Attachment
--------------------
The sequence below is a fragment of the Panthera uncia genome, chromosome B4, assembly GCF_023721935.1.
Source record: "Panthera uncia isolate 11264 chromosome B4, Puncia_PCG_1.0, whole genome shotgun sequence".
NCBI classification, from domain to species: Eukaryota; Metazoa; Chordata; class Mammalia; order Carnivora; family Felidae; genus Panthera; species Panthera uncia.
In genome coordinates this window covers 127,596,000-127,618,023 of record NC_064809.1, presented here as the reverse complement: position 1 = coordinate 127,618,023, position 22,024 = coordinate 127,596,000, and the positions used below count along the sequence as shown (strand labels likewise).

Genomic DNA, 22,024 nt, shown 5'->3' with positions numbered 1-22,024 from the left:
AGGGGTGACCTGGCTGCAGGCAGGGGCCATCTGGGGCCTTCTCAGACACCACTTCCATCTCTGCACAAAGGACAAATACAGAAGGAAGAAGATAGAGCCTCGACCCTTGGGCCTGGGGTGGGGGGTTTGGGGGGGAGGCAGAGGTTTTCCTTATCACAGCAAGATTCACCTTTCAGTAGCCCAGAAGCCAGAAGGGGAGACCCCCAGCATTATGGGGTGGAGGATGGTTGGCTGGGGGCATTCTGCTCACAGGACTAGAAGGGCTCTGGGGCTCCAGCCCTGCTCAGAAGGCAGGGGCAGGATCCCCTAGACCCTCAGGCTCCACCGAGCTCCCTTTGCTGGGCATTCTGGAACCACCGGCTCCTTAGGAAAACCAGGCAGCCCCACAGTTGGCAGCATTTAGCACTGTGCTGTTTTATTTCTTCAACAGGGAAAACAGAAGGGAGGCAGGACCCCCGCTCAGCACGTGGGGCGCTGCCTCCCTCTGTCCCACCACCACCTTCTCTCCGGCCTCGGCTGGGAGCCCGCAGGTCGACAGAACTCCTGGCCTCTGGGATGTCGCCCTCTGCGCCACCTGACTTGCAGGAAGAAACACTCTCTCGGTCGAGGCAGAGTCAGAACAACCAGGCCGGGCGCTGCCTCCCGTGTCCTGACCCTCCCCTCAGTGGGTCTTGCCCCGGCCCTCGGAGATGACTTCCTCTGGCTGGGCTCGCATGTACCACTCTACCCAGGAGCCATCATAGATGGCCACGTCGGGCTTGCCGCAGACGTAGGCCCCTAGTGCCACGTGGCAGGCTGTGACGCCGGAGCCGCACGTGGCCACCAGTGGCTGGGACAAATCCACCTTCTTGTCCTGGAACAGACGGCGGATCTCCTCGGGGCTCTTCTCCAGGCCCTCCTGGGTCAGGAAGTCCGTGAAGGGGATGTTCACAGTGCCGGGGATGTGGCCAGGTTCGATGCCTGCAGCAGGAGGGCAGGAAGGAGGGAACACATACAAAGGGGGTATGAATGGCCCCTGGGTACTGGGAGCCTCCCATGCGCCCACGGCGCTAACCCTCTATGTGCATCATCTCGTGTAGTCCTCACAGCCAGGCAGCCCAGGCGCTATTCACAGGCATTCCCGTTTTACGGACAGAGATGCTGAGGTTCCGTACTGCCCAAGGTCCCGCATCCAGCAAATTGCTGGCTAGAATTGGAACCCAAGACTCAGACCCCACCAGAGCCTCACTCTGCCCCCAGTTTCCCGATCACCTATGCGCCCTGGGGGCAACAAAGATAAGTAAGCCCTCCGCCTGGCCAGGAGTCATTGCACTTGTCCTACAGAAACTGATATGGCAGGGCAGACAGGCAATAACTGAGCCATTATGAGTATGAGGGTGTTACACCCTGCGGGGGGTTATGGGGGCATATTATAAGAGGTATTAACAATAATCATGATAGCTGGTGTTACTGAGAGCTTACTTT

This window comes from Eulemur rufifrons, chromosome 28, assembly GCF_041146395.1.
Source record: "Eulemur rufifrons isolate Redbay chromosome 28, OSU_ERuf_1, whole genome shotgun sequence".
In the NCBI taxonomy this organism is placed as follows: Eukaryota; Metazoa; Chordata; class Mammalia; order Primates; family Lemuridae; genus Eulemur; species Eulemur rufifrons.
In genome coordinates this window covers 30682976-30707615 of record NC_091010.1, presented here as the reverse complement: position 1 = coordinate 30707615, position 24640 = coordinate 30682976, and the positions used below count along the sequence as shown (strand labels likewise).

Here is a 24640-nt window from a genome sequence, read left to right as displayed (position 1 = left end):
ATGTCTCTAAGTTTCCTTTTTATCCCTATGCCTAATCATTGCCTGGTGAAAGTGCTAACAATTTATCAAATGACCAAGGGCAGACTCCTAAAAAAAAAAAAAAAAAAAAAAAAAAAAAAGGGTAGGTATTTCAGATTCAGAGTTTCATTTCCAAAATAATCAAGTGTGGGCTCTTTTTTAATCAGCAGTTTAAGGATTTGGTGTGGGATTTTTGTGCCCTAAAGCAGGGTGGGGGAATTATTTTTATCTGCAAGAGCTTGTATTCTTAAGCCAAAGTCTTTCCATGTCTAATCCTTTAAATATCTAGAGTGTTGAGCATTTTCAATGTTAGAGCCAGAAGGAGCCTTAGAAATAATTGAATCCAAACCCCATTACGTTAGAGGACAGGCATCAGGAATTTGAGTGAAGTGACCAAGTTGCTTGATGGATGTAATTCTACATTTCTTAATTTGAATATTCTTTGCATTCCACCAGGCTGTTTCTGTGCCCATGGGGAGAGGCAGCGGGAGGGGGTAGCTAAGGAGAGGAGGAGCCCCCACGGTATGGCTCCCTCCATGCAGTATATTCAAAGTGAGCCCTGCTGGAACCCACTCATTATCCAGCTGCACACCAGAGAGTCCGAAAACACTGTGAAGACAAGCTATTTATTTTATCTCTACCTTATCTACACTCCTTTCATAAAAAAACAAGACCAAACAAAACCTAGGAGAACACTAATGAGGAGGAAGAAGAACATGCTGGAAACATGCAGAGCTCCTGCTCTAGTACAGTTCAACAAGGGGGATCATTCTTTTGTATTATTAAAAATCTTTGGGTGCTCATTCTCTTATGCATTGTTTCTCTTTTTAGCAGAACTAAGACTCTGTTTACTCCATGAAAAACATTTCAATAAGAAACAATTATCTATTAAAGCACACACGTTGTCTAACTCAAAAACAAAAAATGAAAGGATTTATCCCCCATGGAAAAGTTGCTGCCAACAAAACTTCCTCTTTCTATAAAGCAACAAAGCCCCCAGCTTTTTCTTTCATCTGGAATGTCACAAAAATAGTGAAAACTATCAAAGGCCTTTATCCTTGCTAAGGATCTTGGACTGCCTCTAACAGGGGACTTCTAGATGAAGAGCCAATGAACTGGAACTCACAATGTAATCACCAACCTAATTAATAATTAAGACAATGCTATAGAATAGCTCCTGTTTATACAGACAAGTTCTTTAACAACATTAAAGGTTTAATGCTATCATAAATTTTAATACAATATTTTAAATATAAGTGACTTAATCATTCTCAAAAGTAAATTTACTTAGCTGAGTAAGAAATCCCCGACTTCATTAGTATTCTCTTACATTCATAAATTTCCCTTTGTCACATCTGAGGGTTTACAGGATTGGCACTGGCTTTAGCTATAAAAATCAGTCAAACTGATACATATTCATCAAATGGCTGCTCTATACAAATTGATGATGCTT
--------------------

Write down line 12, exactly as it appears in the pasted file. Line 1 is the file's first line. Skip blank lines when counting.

ATGTCTCTAAGTTTCCTTTTTATCCCTATGCCTAATCATTGCCTGGTGAAAGTGCTAACAATTTATCAAATGACCAAGGGCAGACTCCTAAAAAAAAAAAAAAAAAAAAAAAAAAAAAAGGGTAGGTATTTCAGATTCAGAGTTTCATTTCCAAAATAATCAAGTGTGGGCTCTTTTTTAATCAGCAGTTTAAGGATTTGGTGTGGGATTTTTGTGCCCTAAAGCAGGGTGGGGGAATTATTTTTATCTGCAAGAGCTTGTATTCTTAAGCCAAAGTCTTTCCATGTCTAATCCTTTAAATATCTAGAGTGTTGAGCATTTTCAATGTTAGAGCCAGAAGGAGCCTTAGAAATAATTGAATCCAAACCCCATTACGTTAGAGGACAGGCATCAGGAATTTGAGTGAAGTGACCAAGTTGCTTGATGGATGTAATTCTACATTTCTTAATTTGAATATTCTTTGCATTCCACCAGGCTGTTTCTGTGCCCATGGGGAGAGGCAGCGGGAGGGGGTAGCTAAGGAGAGGAGGAGCCCCCACGGTATGGCTCCCTCCATGCAGTATATTCAAAGTGAGCCCTGCTGGAACCCACTCATTATCCAGCTGCACACCAGAGAGTCCGAAAACACTGTGAAGACAAGCTATTTATTTTATCTCTACCTTATCTACACTCCTTTCATAAAAAAACAAGACCAAACAAAACCTAGGAGAACACTAATGAGGAGGAAGAAGAACATGCTGGAAACATGCAGAGCTCCTGCTCTAGTACAGTTCAACAAGGGGGATCATTCTTTTGTATTATTAAAAATCTTTGGGTGCTCATTCTCTTATGCATTGTTTCTCTTTTTAGCAGAACTAAGACTCTGTTTACTCCATGAAAAACATTTCAATAAGAAACAATTATCTATTAAAGCACACACGTTGTCTAACTCAAAAACAAAAAATGAAAGGATTTATCCCCCATGGAAAAGTTGCTGCCAACAAAACTTCCTCTTTCTATAAAGCAACAAAGCCCCCAGCTTTTTCTTTCATCTGGAATGTCACAAAAATAGTGAAAACTATCAAAGGCCTTTATCCTTGCTAAGGATCTTGGACTGCCTCTAACAGGGGACTTCTAGATGAAGAGCCAATGAACTGGAACTCACAATGTAATCACCAACCTAATTAATAATTAAGACAATGCTATAGAATAGCTCCTGTTTATACAGACAAGTTCTTTAACAACATTAAAGGTTTAATGCTATCATAAATTTTAATACAATATTTTAAATATAAGTGACTTAATCATTCTCAAAAGTAAATTTACTTAGCTGAGTAAGAAATCCCCGACTTCATTAGTATTCTCTTACATTCATAAATTTCCCTTTGTCACATCTGAGGGTTTACAGGATTGGCACTGGCTTTAGCTATAAAAATCAGTCAAACTGATACATATTCATCAAATGGCTGCTCTATACAAATTGATGATGCTT